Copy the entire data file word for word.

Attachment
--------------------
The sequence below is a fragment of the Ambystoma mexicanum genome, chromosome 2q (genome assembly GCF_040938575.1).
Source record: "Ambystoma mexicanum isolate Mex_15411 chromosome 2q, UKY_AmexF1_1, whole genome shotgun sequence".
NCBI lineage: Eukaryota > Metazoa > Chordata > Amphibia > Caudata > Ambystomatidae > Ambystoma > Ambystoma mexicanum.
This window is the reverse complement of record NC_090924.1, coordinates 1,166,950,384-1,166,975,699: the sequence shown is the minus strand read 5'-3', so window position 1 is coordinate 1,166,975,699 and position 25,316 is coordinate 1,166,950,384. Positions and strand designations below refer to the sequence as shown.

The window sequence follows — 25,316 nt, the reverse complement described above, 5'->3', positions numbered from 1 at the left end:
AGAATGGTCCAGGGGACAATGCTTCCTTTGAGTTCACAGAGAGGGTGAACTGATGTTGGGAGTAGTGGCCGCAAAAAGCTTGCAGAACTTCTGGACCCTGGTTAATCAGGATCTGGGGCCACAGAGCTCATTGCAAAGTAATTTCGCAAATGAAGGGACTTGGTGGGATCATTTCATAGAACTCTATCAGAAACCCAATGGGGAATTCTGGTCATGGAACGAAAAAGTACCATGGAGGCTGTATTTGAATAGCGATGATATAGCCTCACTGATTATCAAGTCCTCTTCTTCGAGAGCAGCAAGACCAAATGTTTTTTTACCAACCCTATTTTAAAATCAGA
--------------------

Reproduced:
The sequence below is a fragment of the Ambystoma mexicanum genome, chromosome 2q (genome assembly GCF_040938575.1).
Source record: "Ambystoma mexicanum isolate Mex_15411 chromosome 2q, UKY_AmexF1_1, whole genome shotgun sequence".
NCBI lineage: Eukaryota > Metazoa > Chordata > Amphibia > Caudata > Ambystomatidae > Ambystoma > Ambystoma mexicanum.
This window is the reverse complement of record NC_090924.1, coordinates 1,166,950,384-1,166,975,699: the sequence shown is the minus strand read 5'-3', so window position 1 is coordinate 1,166,975,699 and position 25,316 is coordinate 1,166,950,384. Positions and strand designations below refer to the sequence as shown.

The window sequence follows — 25,316 nt, the reverse complement described above, 5'->3', positions numbered from 1 at the left end:
AGAATGGTCCAGGGGACAATGCTTCCTTTGAGTTCACAGAGAGGGTGAACTGATGTTGGGAGTAGTGGCCGCAAAAAGCTTGCAGAACTTCTGGACCCTGGTTAATCAGGATCTGGGGCCACAGAGCTCATTGCAAAGTAATTTCGCAAATGAAGGGACTTGGTGGGATCATTTCATAGAACTCTATCAGAAACCCAATGGGGAATTCTGGTCATGGAACGAAAAAGTACCATGGAGGCTGTATTTGAATAGCGATGATATAGCCTCACTGATTATCAAGTCCTCTTCTTCGAGAGCAGCAAGACCAAATGTTTTTTTACCAACCCTATTTTAAAATCAGA